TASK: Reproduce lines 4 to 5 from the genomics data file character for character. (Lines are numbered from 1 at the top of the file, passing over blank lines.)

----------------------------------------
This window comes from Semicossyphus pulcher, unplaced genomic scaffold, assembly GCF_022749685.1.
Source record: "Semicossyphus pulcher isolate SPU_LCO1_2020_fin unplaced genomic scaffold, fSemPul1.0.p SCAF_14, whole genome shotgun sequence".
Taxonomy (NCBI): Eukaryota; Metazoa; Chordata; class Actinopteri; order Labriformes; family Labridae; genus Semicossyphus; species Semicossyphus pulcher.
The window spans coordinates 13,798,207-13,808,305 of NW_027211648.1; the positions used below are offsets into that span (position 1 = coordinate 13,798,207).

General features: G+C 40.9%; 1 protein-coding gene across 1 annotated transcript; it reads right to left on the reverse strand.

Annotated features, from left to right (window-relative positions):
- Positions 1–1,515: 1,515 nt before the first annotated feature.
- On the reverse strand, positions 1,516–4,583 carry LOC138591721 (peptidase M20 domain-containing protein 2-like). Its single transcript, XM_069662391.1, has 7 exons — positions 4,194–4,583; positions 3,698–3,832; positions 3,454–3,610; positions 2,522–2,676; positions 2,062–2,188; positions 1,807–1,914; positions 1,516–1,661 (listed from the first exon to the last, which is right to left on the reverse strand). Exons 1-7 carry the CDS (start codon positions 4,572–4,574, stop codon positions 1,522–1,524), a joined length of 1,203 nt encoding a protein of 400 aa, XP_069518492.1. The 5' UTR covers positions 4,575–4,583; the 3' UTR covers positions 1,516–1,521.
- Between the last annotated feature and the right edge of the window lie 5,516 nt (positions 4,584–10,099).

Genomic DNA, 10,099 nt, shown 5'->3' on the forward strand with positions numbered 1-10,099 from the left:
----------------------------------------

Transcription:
The window spans coordinates 13,798,207-13,808,305 of NW_027211648.1; the positions used below are offsets into that span (position 1 = coordinate 13,798,207).

General features: G+C 40.9%; 1 protein-coding gene across 1 annotated transcript; it reads right to left on the reverse strand.